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Minyanville's T3 Weekly Recap: Facebook IPO Flop Drags Market to Fresh Lows

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Plus, news on other social media companies.

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There was not much to "like" today about Facebook's (FB) IPO. The most hyped IPO of all time was a historic flop Friday as Zuckerberg's baby fell flat on its face, closing just above the $38 IPO price (and only held that level because the underwriters stepped in to support it there). Excess supply and an astronomical IPO valuation took any potential juice out of the trade for retail traders, and the Nasdaq essentially broke since it was unprepared for the massive volume of Facebook. The stock easily set the record for shares traded of a new issue.

Facebook bottomed out at the IPO price -- $38 in the first half hour of its public life -- and bounced back to the price it opened for trading ($42.05). After that, it looked like the ship had been righted. However, after consolidating in a range and looking poised to breakout, Facebook inexplicably dropped more than $3 in price action reminiscent of the flash crash. The crazy action was the product of problems with Nasdaq order routing.

Facebook's woes had the most direct impact on related social media type companies. Zynga (ZNGA) triggered circuit breakers down 10% soon after the weak Facebook open, and continued lower throughout the day, finishing down 13.4%. LinkedIn (LNKD) was able to hold up a bit better, shedding a mere 5.6%. Google (GOOG), the last massively hyped IPO, dropped 3.6% amid nasty selling-only days after the stock showed relative strength and broke out of a month-long consolidation.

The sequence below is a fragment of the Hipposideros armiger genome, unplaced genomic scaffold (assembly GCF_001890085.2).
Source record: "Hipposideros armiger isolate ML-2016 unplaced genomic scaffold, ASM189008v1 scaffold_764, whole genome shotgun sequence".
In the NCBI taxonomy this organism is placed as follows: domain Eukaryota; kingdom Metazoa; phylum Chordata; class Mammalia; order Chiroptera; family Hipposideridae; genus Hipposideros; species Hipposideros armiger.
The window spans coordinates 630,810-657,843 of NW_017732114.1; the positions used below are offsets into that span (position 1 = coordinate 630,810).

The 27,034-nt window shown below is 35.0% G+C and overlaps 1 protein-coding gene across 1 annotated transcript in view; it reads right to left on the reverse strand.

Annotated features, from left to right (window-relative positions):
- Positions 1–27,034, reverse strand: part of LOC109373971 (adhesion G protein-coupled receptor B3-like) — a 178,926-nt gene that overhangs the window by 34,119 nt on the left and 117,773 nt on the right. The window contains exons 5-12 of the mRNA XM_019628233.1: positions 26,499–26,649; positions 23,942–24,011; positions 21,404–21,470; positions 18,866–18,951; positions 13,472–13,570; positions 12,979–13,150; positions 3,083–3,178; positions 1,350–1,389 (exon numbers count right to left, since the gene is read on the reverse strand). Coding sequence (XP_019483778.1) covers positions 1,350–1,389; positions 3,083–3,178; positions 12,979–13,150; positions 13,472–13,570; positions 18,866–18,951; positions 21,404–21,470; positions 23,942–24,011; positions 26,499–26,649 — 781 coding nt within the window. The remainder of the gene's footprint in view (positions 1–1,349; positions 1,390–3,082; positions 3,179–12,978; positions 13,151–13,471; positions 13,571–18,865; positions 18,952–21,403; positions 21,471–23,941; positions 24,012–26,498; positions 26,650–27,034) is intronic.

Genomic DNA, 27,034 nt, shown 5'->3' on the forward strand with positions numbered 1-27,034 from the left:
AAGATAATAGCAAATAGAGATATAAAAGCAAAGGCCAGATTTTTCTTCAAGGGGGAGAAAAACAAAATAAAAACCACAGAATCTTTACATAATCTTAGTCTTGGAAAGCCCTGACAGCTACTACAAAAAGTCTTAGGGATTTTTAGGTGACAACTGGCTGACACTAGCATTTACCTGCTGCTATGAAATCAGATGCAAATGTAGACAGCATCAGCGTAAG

Apple (AAPL) tried to rally early, surging more than 10 points in the morning, but was smacked down due to the Facebook debacle. The Nasdaq finished down 1.2%, reflecting perhaps that many investors believe the failure of this IPO means at least a short-term top for social media and speculative tech valuations. The IPO market will likely struggle to recover from this type of weak new issue.

The damage was not just limited to fellow social media and tech stocks. The poor performance from Facebook weighed on all major indices, which fell sharply to continue their recent slide. For the Dow, today makes 13 out of 14 days in the red, with losses accelerating in the last two days.

The S&P initially found support at the low end of the 1300-1320 support zone, but broke back below it in the afternoon to achieve the full measure move from the head and shoulders top pattern. The next level to eye is the 200-day moving average, which currently stands at 1278.



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